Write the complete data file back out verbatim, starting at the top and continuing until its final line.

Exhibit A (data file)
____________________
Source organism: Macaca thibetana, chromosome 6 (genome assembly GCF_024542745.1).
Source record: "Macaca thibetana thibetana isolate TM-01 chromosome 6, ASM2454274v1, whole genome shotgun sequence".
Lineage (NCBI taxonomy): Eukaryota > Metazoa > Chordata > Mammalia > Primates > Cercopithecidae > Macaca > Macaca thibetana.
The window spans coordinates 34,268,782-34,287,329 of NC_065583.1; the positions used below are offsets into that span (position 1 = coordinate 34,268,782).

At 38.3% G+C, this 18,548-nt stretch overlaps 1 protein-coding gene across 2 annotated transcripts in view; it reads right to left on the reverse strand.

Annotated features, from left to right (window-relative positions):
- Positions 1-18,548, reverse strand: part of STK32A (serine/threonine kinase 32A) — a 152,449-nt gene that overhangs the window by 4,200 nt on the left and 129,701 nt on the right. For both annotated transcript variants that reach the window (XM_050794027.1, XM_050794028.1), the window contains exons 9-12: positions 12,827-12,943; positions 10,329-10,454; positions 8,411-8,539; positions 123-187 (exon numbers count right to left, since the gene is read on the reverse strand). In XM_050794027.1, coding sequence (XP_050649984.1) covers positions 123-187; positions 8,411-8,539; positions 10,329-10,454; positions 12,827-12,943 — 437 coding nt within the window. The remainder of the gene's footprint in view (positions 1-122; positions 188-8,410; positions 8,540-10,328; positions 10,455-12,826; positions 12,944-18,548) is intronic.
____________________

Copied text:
Source organism: Macaca thibetana, chromosome 6 (genome assembly GCF_024542745.1).
Source record: "Macaca thibetana thibetana isolate TM-01 chromosome 6, ASM2454274v1, whole genome shotgun sequence".
Lineage (NCBI taxonomy): Eukaryota > Metazoa > Chordata > Mammalia > Primates > Cercopithecidae > Macaca > Macaca thibetana.
The window spans coordinates 34,268,782-34,287,329 of NC_065583.1; the positions used below are offsets into that span (position 1 = coordinate 34,268,782).

At 38.3% G+C, this 18,548-nt stretch overlaps 1 protein-coding gene across 2 annotated transcripts in view; it reads right to left on the reverse strand.

Annotated features, from left to right (window-relative positions):
- Positions 1-18,548, reverse strand: part of STK32A (serine/threonine kinase 32A) — a 152,449-nt gene that overhangs the window by 4,200 nt on the left and 129,701 nt on the right. For both annotated transcript variants that reach the window (XM_050794027.1, XM_050794028.1), the window contains exons 9-12: positions 12,827-12,943; positions 10,329-10,454; positions 8,411-8,539; positions 123-187 (exon numbers count right to left, since the gene is read on the reverse strand). In XM_050794027.1, coding sequence (XP_050649984.1) covers positions 123-187; positions 8,411-8,539; positions 10,329-10,454; positions 12,827-12,943 — 437 coding nt within the window. The remainder of the gene's footprint in view (positions 1-122; positions 188-8,410; positions 8,540-10,328; positions 10,455-12,826; positions 12,944-18,548) is intronic.